“authentic yet refreshingly different”
A well-known and loved television series, Doctor Who has been treating us to a delightful combination of heart-wrenching drama and fantastically geeky sci-fi since its modern reboot in 2005, and Durham WhoSoc’s ‘Out of the Shadows’ Audio Drama is no exception.
Episode 1 follows ‘the newly regenerated 14th doctor, crashing to Earth in a world of the vanishing homeless amongst the sinister Shadowmen, and at the centre of it all a boy who has lost everything – Jason Whittaker’. In contrast, episode 2 cracks into the drama with our first sense of otherworldly adventure, featuring the Doctor and her new companion. Most excitingly (in my opinion) episode 3 is set in 18th century Georgian London, where ‘the Arist, robots who value decorum over everything else’ have taken over society. Director, writer, and cast-member Jacob Cook has done an amazing service to Whovians in both the writing and the casting of this drama, with every actor not only playing their role enthusiastically, but making it their own in a way that is similar to every regeneration of the show.
Evie Press as the 14th Doctor can be encompassed in one word – epic! Her approach to the Doctor’s characteristic monologues seem effortless and natural, with charisma radiating through the sound waves. Press’ chemistry with Jacob Cook as Jason was clear, with their dialogue moving smoothly and demonstrating the possibility of a fabulous Doctor-Companion relationship.
The chemistry in this pairing is clear throughout all 3 episodes, and I almost wish for more interactions between the two – it was just that good. However, it would be remiss of me not to give special credit to Rebecca Duckworth and Freya Gautier who portray a mother-daughter pair in episode 2 with expert conviction, every dialogue and verbal interaction between the two put a smile on my face, given the uncanny realism in their relationship.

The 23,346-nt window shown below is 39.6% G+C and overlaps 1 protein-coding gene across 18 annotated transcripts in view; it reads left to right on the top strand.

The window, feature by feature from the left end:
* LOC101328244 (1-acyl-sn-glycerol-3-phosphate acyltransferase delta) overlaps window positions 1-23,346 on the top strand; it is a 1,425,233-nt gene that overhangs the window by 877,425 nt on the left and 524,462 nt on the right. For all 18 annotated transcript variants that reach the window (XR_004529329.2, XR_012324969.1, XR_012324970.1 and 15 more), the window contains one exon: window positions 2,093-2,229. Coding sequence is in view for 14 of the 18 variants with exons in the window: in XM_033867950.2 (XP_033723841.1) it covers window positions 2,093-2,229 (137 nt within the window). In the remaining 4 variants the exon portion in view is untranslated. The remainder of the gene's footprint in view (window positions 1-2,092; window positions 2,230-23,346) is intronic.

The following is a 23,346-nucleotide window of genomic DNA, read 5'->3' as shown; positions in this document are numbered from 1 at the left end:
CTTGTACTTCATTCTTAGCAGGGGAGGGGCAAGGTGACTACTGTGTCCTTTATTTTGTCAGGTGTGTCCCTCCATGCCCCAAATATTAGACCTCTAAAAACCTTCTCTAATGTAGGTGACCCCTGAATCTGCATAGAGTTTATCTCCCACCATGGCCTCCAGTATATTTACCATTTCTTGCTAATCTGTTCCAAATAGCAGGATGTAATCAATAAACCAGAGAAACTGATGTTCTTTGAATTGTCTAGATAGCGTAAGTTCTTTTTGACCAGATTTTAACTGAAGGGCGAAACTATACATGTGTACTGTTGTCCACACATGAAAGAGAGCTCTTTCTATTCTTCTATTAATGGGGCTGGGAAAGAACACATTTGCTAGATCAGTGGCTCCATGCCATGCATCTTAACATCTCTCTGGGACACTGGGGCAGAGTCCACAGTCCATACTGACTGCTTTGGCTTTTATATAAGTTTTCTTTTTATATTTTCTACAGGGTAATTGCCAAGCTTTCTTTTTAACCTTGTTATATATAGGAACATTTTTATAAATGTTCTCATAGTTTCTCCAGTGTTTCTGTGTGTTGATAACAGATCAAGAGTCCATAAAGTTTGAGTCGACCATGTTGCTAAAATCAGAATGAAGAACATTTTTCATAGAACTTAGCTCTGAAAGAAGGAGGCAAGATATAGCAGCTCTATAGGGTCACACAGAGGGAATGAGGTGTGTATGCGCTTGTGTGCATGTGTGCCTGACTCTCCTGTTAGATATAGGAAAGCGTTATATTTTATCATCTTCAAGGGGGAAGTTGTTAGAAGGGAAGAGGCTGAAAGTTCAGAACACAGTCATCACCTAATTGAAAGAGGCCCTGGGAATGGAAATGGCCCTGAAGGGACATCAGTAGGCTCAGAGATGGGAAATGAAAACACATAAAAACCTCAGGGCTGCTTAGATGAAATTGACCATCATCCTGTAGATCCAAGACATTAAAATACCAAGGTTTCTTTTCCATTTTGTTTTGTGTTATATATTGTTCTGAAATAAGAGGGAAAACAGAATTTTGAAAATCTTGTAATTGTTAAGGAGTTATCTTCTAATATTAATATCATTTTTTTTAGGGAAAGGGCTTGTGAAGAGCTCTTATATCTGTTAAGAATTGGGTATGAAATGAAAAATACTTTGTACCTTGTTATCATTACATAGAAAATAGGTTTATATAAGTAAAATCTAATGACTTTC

Episode 3 was a resounding success; the historical fiction elements were executed with precision and integrity, the banterous rapport between Press and Cook developing beautifully from episode to episode. The soundscape of the theatre towards the start of the episode truly highlighted the sheer talent of the sound designers, and the musical compositions running alongside felt authentic yet refreshingly different.
The audio-drama, despite a shaky start with episode one (which can be chalked up to some growing-pains balancing the description of scene and the listener’s imaginative freedom) is set to be a great success. The transitions between some scenes were a bit jarring, due to a lack of narration or music between sections, however, once a flow was established, the quality dramatically improved. Despite this, some of the pauses between sections or scenes disrupted this flow and meant that some of the drama got lost in these silences. Contrastingly, episodes 2 and 3 established a stronger sense of storytelling with episode 3 showing just how incredible this audio-drama series will be. This show has so much potential and we’re only three episodes in!
Oliver Hopkins-Burke’s incidental music evoked the majesty of Murray Gold’s universally adored work on Doctor Who series 1-10, and though the first episode could’ve benefitted from more musical scoring, the scenes that were scored were incredibly authentic and true to Who. A huge congratulations must be awarded to Sound Designer, Ollie Fabb, whose soundscapes were artfully created in order to build the Whoniverse through sound alone. Whilst a listener craved more in terms of music and sound from this dynamic duo in the first episode, our appetites were satiated in the second and especially the third episode, where the compositional effects aid the drama in what is sure to become an artful, symbiotic relationship.
Overall, this is a totally incredible creation by Cook and Co. It is most definitely a show to listen to for all Doctor Who fans.
By Chessy Weiner
Available on Purple Radio
Photo credits: DUADS